#1 Best Guide To Easter And Holy Saturday In Latvia

holy saturday in latvian

Latvian people enjoy a week-long celebration dedicated to Lieldienas (Easter, literally: “big day”). The festivities kick off with Palm Sunday and then proceed to Maundy Thursday, Good Friday, and Holy Saturday. There are many interesting Latvian traditions associated with this time, and we’re here to help you discover some of them!

Holy Saturday in Latvia is part of the Holy Week, or Klusā Nedēļa, which means many Easter traditions take place during that day. If you’d like to know a little more about Easter in Latvia and how it’s celebrated, continue reading below! And if you want to learn a little Latvian beforehand, check out the Ling app!

What Is Holy Saturday In Latvia?

For Christians in Latvia and the world, Holy Saturday is the day before Easter Sunday, when they believe Jesus Christ was resuscitated. As part of Lieldienas (Easter), Latvians celebrate this time with great anticipation, with a busy slate of things to do such as painting eggs, cooking up a delicious pashka, and building a swing!

Other Minority Spoken Languages In Latvia

Easter Traditions In Latvia

People in Latvia have many traditions in preparation for the Holy Week. For instance, on the first day, Latvians wake up early and splash running water on their face before going outside and scaring the surrounding birds away. You see, birds symbolized evil in old Latvian mythology, and sending the creatures flying off means simultaneously getting rid of bad luck and illness.

Let’s discover some more Latvian traditions for this time!

Egg Decorating

In Latvia, Lieldienas eggs are created by decorating them and getting your hands dirty! They are a fun way to celebrate the Easter holidays for adults and kids alike.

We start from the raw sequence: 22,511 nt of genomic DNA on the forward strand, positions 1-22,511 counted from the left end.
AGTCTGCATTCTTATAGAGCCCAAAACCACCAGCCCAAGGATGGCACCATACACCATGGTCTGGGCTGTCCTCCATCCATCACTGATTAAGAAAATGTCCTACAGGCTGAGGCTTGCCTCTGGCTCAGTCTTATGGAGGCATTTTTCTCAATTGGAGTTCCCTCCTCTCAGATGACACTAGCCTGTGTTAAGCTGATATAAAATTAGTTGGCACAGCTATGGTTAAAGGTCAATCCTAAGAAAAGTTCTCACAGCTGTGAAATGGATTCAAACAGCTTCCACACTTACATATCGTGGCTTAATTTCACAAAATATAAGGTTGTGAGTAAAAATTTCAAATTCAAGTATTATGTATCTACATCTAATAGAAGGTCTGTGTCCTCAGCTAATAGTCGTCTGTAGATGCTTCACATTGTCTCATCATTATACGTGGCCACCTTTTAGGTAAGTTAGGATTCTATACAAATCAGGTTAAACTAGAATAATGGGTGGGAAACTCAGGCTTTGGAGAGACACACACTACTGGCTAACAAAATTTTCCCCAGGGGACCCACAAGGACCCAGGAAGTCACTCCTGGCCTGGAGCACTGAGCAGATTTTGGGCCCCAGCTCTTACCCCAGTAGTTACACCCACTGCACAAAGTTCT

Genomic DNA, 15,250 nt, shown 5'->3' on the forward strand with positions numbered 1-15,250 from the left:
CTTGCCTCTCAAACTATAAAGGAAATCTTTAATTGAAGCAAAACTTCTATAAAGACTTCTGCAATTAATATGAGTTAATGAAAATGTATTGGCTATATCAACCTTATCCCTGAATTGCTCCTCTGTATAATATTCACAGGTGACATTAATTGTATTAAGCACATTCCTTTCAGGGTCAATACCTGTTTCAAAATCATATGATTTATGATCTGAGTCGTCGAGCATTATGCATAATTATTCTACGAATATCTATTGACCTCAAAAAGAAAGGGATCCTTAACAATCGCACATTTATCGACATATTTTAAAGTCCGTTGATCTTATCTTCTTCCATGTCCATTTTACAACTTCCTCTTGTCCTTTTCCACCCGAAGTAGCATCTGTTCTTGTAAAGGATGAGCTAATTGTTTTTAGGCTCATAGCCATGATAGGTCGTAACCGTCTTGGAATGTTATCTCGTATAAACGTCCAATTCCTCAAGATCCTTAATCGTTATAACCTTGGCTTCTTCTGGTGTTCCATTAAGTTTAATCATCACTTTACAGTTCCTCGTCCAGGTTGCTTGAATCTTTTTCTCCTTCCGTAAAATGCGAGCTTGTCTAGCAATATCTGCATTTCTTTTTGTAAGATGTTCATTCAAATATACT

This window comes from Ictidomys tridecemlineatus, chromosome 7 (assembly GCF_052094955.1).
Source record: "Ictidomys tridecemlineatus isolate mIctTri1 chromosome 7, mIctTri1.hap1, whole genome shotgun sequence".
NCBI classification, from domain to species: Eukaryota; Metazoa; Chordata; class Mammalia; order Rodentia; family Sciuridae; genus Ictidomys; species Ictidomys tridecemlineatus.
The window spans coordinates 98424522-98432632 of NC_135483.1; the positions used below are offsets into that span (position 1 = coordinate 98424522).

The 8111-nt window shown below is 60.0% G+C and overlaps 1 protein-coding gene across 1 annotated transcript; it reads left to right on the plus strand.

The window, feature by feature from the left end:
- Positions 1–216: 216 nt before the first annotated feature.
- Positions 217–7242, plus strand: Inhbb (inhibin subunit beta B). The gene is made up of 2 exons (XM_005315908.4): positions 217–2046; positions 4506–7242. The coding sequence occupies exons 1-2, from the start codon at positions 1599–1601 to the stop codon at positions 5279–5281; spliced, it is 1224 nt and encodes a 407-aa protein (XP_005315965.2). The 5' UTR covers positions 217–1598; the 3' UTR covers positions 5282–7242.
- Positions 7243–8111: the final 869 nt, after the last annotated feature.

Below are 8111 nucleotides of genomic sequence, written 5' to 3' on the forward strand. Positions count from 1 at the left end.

The traditional method of using natural sources to create dyes for the Easter eggs is still in common practice today. Onion skins are used to make a yellowish or brown tint, red cabbage makes a bright reddish or purple color, and birch leaves or fir needles create a vibrant green shade.

All of these ingredients are attached to the eggs (ideally white eggs, since the colors will stick better) by using a string to firmly force the color to adhere. No matter what color the eggs are, you can be sure they’ll look good enough to eat (or just admire!).

Egg Rolling Game

The eggs aren’t just for decorating and eating; they’re also meant to be played with! Latvians enjoy playing the egg rolling game, a fun contest that gives bragging rights to whoever has the strongest egg. The game involves rolling the eggs down a slope or board to see which one cracks first.

easter eggs in latvia

Egg Fights

Keeping up with what else is done with Easter eggs…fighting is also on the table! Opponents match up with each other in egg-to-egg combat by trying to break the other person’s eggshell, all while trying to keep theirs intact. The winner is the person whose egg remains unbroken.

Cooking Easter Pashka